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Bill that would let kids operate lemonade stands in Colorado to be discussed by lawmakers

The bill comes after police shut down a lemonade stand in Stapleton last year.

Colorado lawmakers are poised to discuss a bill to protect small - maybe even the smallest - businesses in the state. 

Senate Bill 103 called "Legalizing Minors' Businesses" would allow kids to operate a small business without worries that police would shut them down.

The bill prohibits any county or city from requiring a license or permit for people younger than 18 who are running a temporary business, which is defined as no more than 84 consecutive days. 

The bill comes after police shut down a lemonade stand in Stapleton last year. Three boys and their mom set up a lemonade stand near a Denver arts festival.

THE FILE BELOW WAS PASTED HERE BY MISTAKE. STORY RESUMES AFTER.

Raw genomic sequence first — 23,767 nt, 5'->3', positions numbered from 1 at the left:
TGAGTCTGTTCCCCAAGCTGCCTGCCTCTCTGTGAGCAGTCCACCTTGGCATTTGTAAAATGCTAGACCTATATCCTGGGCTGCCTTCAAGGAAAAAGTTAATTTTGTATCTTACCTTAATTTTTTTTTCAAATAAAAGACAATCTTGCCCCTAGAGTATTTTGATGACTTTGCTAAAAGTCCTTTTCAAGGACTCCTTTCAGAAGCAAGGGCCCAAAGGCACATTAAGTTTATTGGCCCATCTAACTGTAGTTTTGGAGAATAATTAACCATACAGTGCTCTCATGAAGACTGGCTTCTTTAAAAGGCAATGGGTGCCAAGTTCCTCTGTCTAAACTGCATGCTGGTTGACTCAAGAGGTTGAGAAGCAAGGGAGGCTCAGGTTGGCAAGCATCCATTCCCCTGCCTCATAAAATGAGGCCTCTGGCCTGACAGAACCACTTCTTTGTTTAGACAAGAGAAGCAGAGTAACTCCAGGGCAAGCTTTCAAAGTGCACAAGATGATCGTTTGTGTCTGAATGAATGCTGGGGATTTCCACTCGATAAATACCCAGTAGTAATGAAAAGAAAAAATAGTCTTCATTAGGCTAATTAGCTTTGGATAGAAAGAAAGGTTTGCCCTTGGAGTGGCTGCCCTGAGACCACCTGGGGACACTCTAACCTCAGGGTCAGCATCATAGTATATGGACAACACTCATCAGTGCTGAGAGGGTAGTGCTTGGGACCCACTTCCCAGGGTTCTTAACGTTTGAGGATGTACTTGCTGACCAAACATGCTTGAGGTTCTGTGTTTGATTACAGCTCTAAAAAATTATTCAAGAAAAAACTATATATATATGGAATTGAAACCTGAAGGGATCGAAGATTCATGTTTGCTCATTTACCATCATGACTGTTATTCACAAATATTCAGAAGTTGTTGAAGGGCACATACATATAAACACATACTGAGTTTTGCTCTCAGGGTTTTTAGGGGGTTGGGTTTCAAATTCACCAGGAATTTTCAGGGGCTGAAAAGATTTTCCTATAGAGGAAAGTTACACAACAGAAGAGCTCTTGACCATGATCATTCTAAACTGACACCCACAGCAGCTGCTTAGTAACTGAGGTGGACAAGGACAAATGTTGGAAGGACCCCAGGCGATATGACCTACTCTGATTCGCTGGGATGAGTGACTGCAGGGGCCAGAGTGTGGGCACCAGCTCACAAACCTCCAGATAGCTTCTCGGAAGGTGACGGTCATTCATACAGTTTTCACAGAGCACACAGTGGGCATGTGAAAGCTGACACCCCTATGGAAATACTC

Someone complained and police shut it down after finding the boys had no permit.

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The kids already changed Denver's ordinances. The city council passed new rules allowing kids to legally operate lemonade stands in Denver.

The exact verbiage in Denver's bill allows a "children's neighborhood beverage stand" and stipulates that the people running it must be younger than 17, be in a residential neighborhood and be at least 200 feet away from any other vendor that's selling drinks.

SB19-103 is sponsored by Sens. Angela Williams and Jack Tate and Reps. James Coleman and Terri Carver.

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